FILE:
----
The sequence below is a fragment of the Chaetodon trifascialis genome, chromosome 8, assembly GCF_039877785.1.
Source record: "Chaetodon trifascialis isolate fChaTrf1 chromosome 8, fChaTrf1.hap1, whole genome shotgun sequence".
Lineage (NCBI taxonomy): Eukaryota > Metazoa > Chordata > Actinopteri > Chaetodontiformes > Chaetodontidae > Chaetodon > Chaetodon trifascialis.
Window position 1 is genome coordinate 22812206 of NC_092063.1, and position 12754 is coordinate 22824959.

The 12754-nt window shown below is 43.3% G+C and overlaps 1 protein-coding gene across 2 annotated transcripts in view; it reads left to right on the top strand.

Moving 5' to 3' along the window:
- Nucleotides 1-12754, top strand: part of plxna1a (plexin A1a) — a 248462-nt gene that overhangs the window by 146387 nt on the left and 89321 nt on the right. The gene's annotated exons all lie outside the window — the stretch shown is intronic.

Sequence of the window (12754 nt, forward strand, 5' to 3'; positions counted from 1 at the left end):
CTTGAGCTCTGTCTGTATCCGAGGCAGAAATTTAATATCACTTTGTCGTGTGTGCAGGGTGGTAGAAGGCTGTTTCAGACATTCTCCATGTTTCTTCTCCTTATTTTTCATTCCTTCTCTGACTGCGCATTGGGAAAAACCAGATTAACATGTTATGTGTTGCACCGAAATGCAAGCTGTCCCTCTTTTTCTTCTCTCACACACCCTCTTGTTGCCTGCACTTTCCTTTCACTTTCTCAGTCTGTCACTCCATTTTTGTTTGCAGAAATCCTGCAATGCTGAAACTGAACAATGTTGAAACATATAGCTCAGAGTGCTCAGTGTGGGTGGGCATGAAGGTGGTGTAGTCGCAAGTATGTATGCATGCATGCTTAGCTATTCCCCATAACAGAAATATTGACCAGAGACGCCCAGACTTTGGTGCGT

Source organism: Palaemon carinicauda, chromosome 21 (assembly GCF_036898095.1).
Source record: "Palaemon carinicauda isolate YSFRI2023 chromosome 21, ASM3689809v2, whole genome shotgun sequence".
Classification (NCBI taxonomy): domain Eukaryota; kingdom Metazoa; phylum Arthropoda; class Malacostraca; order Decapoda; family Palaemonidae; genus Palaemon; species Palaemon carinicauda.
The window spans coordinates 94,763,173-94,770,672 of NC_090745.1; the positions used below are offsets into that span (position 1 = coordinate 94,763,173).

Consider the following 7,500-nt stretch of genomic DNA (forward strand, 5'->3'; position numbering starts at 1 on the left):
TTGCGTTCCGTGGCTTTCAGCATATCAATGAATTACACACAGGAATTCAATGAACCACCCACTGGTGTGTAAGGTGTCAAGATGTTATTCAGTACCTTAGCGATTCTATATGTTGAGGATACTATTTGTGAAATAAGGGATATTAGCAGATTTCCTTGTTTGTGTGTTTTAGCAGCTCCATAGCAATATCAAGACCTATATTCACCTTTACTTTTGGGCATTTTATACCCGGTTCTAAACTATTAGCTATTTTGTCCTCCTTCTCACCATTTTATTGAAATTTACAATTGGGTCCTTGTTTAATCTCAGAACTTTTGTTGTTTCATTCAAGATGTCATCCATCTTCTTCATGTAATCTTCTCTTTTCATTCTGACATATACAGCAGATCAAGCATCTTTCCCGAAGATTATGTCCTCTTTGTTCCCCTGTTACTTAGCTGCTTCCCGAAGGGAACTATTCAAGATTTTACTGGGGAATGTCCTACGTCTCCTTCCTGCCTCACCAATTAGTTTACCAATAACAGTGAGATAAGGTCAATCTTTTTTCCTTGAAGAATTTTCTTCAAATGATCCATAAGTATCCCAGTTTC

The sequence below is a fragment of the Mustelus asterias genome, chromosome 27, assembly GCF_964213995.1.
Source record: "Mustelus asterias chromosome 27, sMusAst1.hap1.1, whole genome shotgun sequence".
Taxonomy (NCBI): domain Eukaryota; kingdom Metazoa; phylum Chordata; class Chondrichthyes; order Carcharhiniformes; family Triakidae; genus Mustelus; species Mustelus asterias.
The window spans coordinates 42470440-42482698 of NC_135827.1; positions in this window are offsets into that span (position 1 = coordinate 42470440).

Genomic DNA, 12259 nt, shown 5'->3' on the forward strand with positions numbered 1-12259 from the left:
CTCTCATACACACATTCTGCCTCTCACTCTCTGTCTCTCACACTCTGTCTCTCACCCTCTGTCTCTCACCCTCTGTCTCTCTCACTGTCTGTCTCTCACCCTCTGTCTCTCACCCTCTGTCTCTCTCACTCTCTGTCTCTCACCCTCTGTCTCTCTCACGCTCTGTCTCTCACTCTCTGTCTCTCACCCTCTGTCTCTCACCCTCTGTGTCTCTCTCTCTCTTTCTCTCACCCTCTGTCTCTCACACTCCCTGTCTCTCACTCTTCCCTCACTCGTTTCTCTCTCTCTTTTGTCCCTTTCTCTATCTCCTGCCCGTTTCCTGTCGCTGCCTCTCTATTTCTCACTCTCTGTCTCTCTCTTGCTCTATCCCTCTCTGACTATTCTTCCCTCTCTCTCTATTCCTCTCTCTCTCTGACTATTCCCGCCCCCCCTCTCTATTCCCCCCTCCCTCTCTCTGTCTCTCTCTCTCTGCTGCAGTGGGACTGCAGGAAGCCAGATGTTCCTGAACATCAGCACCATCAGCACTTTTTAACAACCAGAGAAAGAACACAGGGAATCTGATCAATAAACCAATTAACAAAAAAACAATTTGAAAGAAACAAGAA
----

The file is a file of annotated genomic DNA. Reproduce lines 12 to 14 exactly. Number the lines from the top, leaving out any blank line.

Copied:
Classification (NCBI taxonomy): domain Eukaryota; kingdom Metazoa; phylum Arthropoda; class Malacostraca; order Decapoda; family Palaemonidae; genus Palaemon; species Palaemon carinicauda.
The window spans coordinates 94,763,173-94,770,672 of NC_090745.1; the positions used below are offsets into that span (position 1 = coordinate 94,763,173).

Consider the following 7,500-nt stretch of genomic DNA (forward strand, 5'->3'; position numbering starts at 1 on the left):